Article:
Tip: In the past, baby showers were held for first babies only. Today showers for second- and third-borns are more common, with gifts often focusing more on the mother than on the practical needs of a newborn.
Sending a Gift for a New Baby
Aim to: Get a gift to the house within three weeks of the birth, or bring it over the first time you see the baby. If you already gave a baby-shower gift, you don't have to send a second present.
If you are late: "Select something that can be used by the growing child," says Downing. Or give a gift card that lets the parents choose exactly what they need and spares them the hassle of store returns.
Tip: Check in with the new parents around the five-week point. By this time, the phone calls have died down and reality (and shell-shocked exhaustion) is setting in. Talking to an adult may be a treat.
Sending a Birthday Card or Gift
Aim to: Get it there a few days before or after the birthday. Try to be timely with gifts for kids, who may be less understanding than adults about late gifts.
If you are late: Send the gift anyway. In your card, write something like "It took a lot longer than I thought to find the perfect present," suggests Hopkins.
Tip: When you jot down a birthday on your calendar, make a note to send the card or gift five days before, or set the alarm on your PDA.
Giving a Housewarming Gift
Aim to: Bring a gift the first time you're invited over, or send one when you receive the change-of-address mailing. If you know there will be a housewarming, you can wait to deliver your gift then.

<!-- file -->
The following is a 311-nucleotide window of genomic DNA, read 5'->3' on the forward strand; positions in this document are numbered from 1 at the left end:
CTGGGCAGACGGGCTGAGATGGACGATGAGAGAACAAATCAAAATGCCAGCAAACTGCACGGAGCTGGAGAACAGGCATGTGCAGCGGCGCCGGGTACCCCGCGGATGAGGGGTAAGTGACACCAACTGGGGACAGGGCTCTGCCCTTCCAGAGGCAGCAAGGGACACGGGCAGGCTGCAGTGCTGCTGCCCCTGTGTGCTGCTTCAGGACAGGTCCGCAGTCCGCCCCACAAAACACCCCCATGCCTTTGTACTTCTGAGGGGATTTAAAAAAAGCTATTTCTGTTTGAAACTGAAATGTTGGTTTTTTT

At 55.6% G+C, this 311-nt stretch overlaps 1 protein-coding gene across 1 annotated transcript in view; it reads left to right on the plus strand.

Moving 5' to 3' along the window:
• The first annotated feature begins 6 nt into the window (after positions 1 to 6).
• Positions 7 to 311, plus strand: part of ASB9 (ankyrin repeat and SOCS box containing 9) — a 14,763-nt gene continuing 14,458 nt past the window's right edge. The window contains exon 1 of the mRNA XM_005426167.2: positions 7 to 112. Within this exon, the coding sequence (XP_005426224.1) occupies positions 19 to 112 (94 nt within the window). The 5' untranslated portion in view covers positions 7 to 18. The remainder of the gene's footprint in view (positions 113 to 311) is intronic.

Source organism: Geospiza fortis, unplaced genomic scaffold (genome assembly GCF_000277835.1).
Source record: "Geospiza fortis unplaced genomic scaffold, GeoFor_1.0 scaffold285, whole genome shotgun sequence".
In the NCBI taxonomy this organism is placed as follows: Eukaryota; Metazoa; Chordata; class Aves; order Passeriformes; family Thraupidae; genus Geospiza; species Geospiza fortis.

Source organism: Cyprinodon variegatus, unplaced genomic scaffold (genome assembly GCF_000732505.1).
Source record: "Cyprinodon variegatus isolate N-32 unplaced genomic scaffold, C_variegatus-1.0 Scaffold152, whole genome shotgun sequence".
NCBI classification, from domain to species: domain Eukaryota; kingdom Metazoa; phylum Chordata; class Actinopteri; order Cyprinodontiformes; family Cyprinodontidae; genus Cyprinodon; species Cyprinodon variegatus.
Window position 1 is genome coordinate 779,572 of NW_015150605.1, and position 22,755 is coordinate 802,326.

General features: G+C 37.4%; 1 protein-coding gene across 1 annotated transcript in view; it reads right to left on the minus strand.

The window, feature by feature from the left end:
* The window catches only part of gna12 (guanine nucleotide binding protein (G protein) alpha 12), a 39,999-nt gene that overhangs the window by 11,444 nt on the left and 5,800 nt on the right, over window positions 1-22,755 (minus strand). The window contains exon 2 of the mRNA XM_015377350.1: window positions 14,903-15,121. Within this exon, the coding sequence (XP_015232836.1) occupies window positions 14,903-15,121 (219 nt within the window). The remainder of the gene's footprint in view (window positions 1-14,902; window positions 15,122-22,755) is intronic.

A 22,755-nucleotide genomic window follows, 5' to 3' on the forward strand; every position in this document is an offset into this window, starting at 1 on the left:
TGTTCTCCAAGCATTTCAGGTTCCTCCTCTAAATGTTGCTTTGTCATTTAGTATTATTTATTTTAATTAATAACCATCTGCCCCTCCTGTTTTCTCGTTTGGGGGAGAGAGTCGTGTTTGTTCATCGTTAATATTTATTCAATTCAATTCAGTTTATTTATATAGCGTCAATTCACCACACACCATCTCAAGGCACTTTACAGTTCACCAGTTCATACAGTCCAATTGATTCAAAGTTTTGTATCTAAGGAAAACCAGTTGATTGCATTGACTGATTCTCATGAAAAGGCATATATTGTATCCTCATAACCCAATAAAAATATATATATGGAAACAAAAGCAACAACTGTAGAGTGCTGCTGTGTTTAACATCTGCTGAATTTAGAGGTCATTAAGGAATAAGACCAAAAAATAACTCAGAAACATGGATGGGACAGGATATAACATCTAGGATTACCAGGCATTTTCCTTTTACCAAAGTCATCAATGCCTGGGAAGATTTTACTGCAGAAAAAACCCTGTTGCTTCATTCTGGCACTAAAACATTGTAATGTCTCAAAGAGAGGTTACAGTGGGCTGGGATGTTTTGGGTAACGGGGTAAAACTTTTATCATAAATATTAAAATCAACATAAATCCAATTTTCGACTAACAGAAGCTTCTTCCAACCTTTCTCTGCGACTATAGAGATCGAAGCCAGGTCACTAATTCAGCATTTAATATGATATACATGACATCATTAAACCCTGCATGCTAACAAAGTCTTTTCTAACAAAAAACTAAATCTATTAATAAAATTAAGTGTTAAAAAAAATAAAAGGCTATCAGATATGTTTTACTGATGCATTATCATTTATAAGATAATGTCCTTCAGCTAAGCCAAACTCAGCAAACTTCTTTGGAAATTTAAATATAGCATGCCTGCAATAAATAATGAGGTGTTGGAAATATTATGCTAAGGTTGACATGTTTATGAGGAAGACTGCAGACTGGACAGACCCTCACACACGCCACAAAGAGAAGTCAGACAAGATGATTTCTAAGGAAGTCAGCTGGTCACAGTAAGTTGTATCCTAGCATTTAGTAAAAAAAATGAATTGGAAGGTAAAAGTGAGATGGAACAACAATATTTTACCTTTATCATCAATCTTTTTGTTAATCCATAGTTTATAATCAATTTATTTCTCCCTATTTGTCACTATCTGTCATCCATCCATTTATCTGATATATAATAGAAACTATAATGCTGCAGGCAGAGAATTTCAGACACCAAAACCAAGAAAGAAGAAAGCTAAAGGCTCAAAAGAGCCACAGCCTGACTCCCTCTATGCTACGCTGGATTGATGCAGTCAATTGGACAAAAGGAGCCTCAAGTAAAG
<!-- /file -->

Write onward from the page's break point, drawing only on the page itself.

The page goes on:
If you are late: Don't worry about it. "Housewarming gifts are not obligatory," Post says.
Tip: "Don't give someone a gift before she moves," Post says. "That's one more thing she'll have to pack."
Returning a Phone Call
Aim to: Return a business call the same day. "Anything past 24 hours is too late for most people in business," Bremer says. Downing recommends that you return personal calls within two days.
If you are late: Apologize with a simple "I'm sorry." Avoid explanations unless you have a very good excuse.
Tip: If you don't have time for a long conversation with a friend who has left a message, send an e-mail saying when you will call back.
Returning an E-mail
Aim to: Respond to business e-mails within 48 hours. (Any later than that is bad for your image at work.) Try to show friends the same courtesy. Make sure to use the automatic out-of-office reply when you're away.
If you are late: "If you know you can't respond in a timely fashion, at least send an e-mail to say you're in a time crunch and will get back to the person as soon as you can," Bremer suggests.
Tip: Complex instructions―or anything that might trigger a lot of back-and-forth messages―may be better dealt with over the phone.
Staying at a Friend’s Home
Aim to: The "fish and guests stink after three days" rule is useful, but close friends may want you for a longer time. Stick to the original dates, even if they insist you stay longer, says Downing.
If you are late: If unavoidable events prevent your leaving on time, offer to take your hosts to dinner so you can relieve them of cooking duties.
Tip: Don't show up with unexpected guests. If you're not sure who's invited, ask politely.
Sending a Thank-You Note
Aim to: Mail it within two days of receiving a gift, being a guest at someone's home, or enjoying any other act of kindness. Notes for holiday and wedding gifts can wait until the frenzy of the event ends.
If you are late: "Write a thinking-of-you note instead," says Hopkins. Mention that you still recall the wonderful dinner or that you've been enjoying their gift.
Tip: A job-interview thank-you note should be mailed the same day, Bremer says.